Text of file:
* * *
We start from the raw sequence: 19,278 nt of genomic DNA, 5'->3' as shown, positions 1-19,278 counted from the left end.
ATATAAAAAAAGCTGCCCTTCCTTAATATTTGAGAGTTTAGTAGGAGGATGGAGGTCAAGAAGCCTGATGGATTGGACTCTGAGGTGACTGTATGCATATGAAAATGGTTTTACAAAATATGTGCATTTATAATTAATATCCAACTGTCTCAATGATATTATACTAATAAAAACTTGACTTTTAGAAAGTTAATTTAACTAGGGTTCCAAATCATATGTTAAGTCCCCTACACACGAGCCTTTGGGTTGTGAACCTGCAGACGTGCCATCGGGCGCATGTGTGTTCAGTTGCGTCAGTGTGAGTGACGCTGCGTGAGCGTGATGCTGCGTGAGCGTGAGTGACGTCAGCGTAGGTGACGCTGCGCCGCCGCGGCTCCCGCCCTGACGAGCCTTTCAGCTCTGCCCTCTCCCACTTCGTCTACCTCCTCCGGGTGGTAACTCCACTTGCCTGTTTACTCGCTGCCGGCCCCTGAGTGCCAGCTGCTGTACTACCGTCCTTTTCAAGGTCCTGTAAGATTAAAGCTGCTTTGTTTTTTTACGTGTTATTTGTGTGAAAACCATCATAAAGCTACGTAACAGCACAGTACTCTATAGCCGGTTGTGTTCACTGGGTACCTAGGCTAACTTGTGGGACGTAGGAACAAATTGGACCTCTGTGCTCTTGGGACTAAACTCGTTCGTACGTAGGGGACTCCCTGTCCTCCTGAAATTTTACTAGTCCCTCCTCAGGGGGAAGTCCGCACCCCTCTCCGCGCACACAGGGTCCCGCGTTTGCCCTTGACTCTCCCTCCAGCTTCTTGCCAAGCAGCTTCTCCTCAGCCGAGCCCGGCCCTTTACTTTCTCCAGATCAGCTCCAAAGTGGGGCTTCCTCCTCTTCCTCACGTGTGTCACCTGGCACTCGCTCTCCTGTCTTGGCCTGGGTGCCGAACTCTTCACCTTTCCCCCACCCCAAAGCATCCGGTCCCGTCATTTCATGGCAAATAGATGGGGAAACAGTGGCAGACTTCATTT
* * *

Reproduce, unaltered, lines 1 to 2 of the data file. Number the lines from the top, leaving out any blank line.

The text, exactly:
We start from the raw sequence: 19,278 nt of genomic DNA, 5'->3' as shown, positions 1-19,278 counted from the left end.
ATATAAAAAAAGCTGCCCTTCCTTAATATTTGAGAGTTTAGTAGGAGGATGGAGGTCAAGAAGCCTGATGGATTGGACTCTGAGGTGACTGTATGCATATGAAAATGGTTTTACAAAATATGTGCATTTATAATTAATATCCAACTGTCTCAATGATATTATACTAATAAAAACTTGACTTTTAGAAAGTTAATTTAACTAGGGTTCCAAATCATATGTTAAGTCCCCTACACACGAGCCTTTGGGTTGTGAACCTGCAGACGTGCCATCGGGCGCATGTGTGTTCAGTTGCGTCAGTGTGAGTGACGCTGCGTGAGCGTGATGCTGCGTGAGCGTGAGTGACGTCAGCGTAGGTGACGCTGCGCCGCCGCGGCTCCCGCCCTGACGAGCCTTTCAGCTCTGCCCTCTCCCACTTCGTCTACCTCCTCCGGGTGGTAACTCCACTTGCCTGTTTACTCGCTGCCGGCCCCTGAGTGCCAGCTGCTGTACTACCGTCCTTTTCAAGGTCCTGTAAGATTAAAGCTGCTTTGTTTTTTTACGTGTTATTTGTGTGAAAACCATCATAAAGCTACGTAACAGCACAGTACTCTATAGCCGGTTGTGTTCACTGGGTACCTAGGCTAACTTGTGGGACGTAGGAACAAATTGGACCTCTGTGCTCTTGGGACTAAACTCGTTCGTACGTAGGGGACTCCCTGTCCTCCTGAAATTTTACTAGTCCCTCCTCAGGGGGAAGTCCGCACCCCTCTCCGCGCACACAGGGTCCCGCGTTTGCCCTTGACTCTCCCTCCAGCTTCTTGCCAAGCAGCTTCTCCTCAGCCGAGCCCGGCCCTTTACTTTCTCCAGATCAGCTCCAAAGTGGGGCTTCCTCCTCTTCCTCACGTGTGTCACCTGGCACTCGCTCTCCTGTCTTGGCCTGGGTGCCGAACTCTTCACCTTTCCCCCACCCCAAAGCATCCGGTCCCGTCATTTCATGGCAAATAGATGGGGAAACAGTGGCAGACTTCATTT